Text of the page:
By Jared Chausow
By Katie Toth
By Elizabeth Flock
By Albert Samaha
By Anna Merlan
By Jon Campbell
By Jon Campbell
By Albert Samaha
The Spitzer reign in Albany is apparently set to debut with a human sacrifice designed to demonstrate just how tough the "sheriff of Wall Street" will be in his new title. The steel-jawed governor-elect plans to impanel a compromised senate to sit in judgment of the re-elected Alan Hevesi.
An administration poised to challenge the culture of the capital will begin, on Day 1, by negating the judgment of 2 million fully informed voters and handpicking a fellow insider to audit its own performance.
A leader who told us he would take on a dysfunctional legislature has decided to instead empower it to impeach, and potentially replace, the state's second-most-powerful executive.
A revolutionary dispatched to Albany with an extraordinary electoral mandate is ostensibly ready to inaugurate his term by putting on trial a man who shared most of itor driving him to resign.
We can be certain of one thing, as unwilling as the new governor will be to admit it: It's not simply because Hevesi failed to reimburse the state for a driver who carted his dying wife on medical and other missions.
Eliot Spitzer is protecting his brand. He's invested millions in his advertising definition. He's spent years in the attorney general's office inventing it. His consultant-created profile underwrote record wins and could conceivably carry him to even higher office. In this universe of commercial calculus, dumping the comptroller is like recalling a Firestone that blew up. It is a cost-of-doing-business price that must be paid to maintain the message.
But Spitzer still has plausible exit strategies that could spare the bloodshed and leave both his image and ethic intact. He could say now that he will await the result of the ongoing grand jury probe by Albany District Attorney David Soares and be bound by it; if no criminal charges are brought, he could conclude that no further action would be necessary. He could point to Hevesi's 17-point re-election, with polls indicating that 92 percent of voters knew all about the banner-headlined charges, and acknowledge that the people decided that the comptroller's positives greatly outweighed his mistakes. He could cite the initial report by David Kelley, the former United States Attorney appointed by Governor Pataki, who found that "the statutory provisions that the Comptroller is alleged to have violated are not criminal." He could ask the legislature to pass a motion censuring Hevesi and, if it were limited to the factual findings against him, Hevesi would probably not oppose it.
If facts and fairness matter, there are at least 10 reasons why neither of the planned Spitzer showsa senate trial or a dragooned resignationshould go on:
1. Hevesi is not a recidivist abuser. His critics, including Senate Majority Leader Joe Bruno, have attempted to portray Hevesi as a repeat self-serving offender by claiming that he'd previously violated city regulations about the use of drivers. In fact, in September 1998, Hevesi, who was then city comptroller, obtained a letter from Michael Hess, the Giuliani-appointed corporation counsel, that unequivocally authorized his wife to use a driver "for health-related appointments." Certainly no ally of Hevesi's, Hess, who is currently a top manager at Giuliani Partners, approved an occasional driver "recognizing [his] wife's serious health problems," contributing to the notion that her grave spinal illness partially justified public transport. Hevesi concedes he turned the "occasional" authorization he got from Hess into frequent use, stretching it, but not violating it.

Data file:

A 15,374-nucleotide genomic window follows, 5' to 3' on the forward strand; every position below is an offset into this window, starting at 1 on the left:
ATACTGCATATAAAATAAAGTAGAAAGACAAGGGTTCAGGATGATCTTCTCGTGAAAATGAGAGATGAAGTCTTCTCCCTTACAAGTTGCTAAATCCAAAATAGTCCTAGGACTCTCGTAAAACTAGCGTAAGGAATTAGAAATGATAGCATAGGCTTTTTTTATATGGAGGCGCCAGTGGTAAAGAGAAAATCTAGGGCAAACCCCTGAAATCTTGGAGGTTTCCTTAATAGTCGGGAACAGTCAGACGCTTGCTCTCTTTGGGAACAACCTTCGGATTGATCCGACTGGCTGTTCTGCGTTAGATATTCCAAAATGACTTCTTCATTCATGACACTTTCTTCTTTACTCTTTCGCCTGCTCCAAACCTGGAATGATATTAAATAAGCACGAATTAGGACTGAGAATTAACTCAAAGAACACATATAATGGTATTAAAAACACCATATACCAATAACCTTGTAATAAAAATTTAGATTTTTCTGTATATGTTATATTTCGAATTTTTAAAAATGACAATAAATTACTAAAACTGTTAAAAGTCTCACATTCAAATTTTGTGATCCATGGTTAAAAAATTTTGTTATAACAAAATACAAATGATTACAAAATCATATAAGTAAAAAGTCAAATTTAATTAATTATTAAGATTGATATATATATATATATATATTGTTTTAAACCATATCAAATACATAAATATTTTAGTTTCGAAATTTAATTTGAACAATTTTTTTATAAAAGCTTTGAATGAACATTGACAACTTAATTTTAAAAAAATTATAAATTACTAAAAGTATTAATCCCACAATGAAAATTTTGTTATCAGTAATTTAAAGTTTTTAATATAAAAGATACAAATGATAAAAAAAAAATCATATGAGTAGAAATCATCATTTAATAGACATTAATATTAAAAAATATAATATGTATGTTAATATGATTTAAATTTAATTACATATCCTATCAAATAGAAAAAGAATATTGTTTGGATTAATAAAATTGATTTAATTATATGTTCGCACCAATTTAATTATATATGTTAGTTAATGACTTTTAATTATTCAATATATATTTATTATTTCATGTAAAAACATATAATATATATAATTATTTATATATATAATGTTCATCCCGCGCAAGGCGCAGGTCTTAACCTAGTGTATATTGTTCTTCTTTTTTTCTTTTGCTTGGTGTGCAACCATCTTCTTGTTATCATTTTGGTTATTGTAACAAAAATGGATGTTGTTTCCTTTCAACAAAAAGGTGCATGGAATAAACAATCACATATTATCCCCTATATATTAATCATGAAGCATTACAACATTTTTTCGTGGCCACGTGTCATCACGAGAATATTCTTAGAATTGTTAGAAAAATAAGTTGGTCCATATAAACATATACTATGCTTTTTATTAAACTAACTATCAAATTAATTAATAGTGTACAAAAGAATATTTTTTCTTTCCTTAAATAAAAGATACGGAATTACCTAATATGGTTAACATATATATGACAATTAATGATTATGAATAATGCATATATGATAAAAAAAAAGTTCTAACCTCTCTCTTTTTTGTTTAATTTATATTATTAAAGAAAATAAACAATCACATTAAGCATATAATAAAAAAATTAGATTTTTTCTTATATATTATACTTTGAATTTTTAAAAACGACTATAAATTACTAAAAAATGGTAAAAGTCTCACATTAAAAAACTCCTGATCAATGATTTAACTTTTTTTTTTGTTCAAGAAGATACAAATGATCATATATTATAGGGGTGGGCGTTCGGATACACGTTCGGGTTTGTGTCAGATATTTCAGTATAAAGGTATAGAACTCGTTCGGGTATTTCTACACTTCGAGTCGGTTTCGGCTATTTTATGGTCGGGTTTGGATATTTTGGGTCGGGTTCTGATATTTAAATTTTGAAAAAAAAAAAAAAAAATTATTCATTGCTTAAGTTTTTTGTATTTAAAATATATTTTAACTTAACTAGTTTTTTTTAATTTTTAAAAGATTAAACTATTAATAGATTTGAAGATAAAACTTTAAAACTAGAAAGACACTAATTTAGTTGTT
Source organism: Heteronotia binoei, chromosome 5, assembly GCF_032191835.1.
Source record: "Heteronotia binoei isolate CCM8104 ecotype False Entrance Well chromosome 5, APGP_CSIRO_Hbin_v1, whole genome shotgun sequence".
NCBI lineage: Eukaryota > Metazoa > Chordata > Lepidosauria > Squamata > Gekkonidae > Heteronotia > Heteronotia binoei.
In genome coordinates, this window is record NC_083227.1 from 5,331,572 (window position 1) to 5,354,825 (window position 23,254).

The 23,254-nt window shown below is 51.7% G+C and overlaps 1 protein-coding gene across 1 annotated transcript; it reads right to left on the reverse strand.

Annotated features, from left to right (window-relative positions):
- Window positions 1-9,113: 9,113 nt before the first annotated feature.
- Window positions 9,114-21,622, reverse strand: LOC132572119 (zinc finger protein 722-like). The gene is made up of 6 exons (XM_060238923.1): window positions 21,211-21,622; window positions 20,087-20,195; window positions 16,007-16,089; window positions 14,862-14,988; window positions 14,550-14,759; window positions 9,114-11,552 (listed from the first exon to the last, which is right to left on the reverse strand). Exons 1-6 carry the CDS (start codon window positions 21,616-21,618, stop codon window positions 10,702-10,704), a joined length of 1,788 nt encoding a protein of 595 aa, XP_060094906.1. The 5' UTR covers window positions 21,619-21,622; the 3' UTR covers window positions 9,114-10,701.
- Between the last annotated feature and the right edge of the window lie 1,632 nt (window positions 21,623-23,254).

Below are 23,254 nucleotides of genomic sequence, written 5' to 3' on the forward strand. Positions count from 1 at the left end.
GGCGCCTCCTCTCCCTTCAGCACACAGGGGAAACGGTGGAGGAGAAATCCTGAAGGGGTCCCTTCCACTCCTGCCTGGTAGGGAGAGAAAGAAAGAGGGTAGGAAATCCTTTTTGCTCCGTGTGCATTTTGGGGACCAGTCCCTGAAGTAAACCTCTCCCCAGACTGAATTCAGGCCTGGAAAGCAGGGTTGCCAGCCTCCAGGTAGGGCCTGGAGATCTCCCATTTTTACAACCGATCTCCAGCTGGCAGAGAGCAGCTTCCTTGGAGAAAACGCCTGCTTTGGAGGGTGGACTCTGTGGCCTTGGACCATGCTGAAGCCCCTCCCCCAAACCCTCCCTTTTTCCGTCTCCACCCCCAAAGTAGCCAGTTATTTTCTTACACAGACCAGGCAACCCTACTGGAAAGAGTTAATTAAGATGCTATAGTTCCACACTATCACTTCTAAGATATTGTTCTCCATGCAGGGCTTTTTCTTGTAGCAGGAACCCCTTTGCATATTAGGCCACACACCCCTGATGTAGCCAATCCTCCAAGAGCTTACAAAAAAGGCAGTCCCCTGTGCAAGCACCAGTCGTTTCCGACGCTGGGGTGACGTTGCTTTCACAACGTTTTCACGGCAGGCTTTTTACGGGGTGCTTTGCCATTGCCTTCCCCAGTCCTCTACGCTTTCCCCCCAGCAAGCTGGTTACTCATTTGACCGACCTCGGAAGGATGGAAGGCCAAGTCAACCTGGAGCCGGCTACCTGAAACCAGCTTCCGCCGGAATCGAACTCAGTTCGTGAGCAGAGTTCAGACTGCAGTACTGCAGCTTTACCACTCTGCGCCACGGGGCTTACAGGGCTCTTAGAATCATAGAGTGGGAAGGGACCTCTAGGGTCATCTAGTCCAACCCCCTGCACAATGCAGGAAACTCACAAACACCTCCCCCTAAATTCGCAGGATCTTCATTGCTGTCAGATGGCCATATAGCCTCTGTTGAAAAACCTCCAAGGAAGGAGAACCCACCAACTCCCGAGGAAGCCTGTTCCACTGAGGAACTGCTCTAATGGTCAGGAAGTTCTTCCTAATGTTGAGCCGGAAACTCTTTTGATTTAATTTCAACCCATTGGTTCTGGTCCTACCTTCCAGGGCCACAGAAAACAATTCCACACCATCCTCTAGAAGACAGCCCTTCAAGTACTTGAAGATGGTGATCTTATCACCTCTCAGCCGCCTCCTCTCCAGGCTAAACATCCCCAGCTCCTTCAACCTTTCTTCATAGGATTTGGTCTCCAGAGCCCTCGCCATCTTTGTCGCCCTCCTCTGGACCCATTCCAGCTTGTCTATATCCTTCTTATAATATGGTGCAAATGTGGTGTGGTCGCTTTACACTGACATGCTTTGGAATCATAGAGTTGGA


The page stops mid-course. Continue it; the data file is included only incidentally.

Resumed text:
When Hevesi was running for mayor in 2001, the New York Post filed an information request seeking data on the cost of driving Mrs. Hevesi, and he decided to reimburse the city for it simply to ward off campaign criticism. The Post ran a 450-word story and tough editorial about it that May. None of Hevesi's three opponents ever mentioned it, and no other news media reported it or editorialized about it. Even the Post dropped it after the one-day critique.
Since she was driven by precisely the same driver for precisely the same reasons, the difference between Hevesi's alleged abuse in 2001, which evoked yawns, and his conduct in 2006, which has led to "off with his head" howls, is merely one of degree. He reimbursed the city $6,439 five years ago and the state $82,688 a couple of months ago. Both payments probably fell short of what he owed. Bizarrely, several of the news outlets condemning him now endorsed him either for mayor in 2001 or state comptroller in 2002 after his use of a city driver was revealed. In fact, so did Eliot Spitzer, in 2002 and again, for a while, in 2006.
2.Hevesi cannot be removed based on speculation about his intent. There's no doubt that Hevesi's three-year refusal to segregate approved security-related uses of a state driver from unapproved non-security uses was his w orst error. The State Ethics Commission's original letter about the appropriateness of a driver, written in 2003, required Hevesi to reimburse the state "in those circumstances when legitimate security concerns are not found to be present." Its pre-election report this year, which provoked a media storm and remains the legal basis for any action Spitzer might take, concluded that Hevesi's "failure to keep any record that would allow for proper reimbursement suggests that Mr. Hevesi did not intend to reimburse the State."